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During the middle ages, there were many invasions that took place; the siege conducted by Vitige was actually the first in a series of interruptions that harmed the Aqua Vergine, along with other aqueducts. The Aqua Vergine, however, was the easiest to repair as well as the cheapest, because it was the shortest water path. This aqueduct was restored many, many times throughout history, beginning with Hadrian I. There were many significant hydraulic operations that took place, or were at least proposed during the reign of Paul III, and most would not occur until the time of Pius IV. These innovations help to explain the name “Trevi”, which was applied to both the aqueduct and the fountain.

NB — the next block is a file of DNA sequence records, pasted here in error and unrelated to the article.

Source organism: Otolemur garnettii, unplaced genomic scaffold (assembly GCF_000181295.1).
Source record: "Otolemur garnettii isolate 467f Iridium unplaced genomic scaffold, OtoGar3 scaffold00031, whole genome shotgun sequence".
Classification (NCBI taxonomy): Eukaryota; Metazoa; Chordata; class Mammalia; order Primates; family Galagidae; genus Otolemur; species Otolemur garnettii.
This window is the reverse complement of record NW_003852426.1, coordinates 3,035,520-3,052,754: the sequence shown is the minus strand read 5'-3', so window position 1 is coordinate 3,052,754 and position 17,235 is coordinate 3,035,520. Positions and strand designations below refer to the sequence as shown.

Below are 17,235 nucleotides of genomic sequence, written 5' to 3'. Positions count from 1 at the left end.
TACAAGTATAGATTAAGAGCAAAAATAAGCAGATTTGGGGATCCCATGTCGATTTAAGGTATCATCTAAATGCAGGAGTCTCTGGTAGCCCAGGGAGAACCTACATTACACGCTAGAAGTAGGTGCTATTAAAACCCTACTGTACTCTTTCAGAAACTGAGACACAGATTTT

In 1535 there was a large sum of money proposed to bring water for the fountain of Salone, also known as the Trevi, as a preparation for the visit from the Emperor Charles V. Paul III chose to spend the finds on triumphal arches, statuary, and impressive buildings as well as restoring older fountains that were located around the city. Pius IV, Medici, also made attempts to bring more water to the Trevi. The idea was to raise the water level by using local pools, springs, and ponds discovered in the area of Salone, adjacent to the previous water source. In May of 1561, the Capitoal eleced a committee to see “if the water from Salone can be brought to Rome and to the ‘Treio’ fountain; and whether the water can be brought by the same route that the Chamber indicated to Master Antonio [Trevisi] in the clauses [relating to] the conduit, and if it would pass along that route”.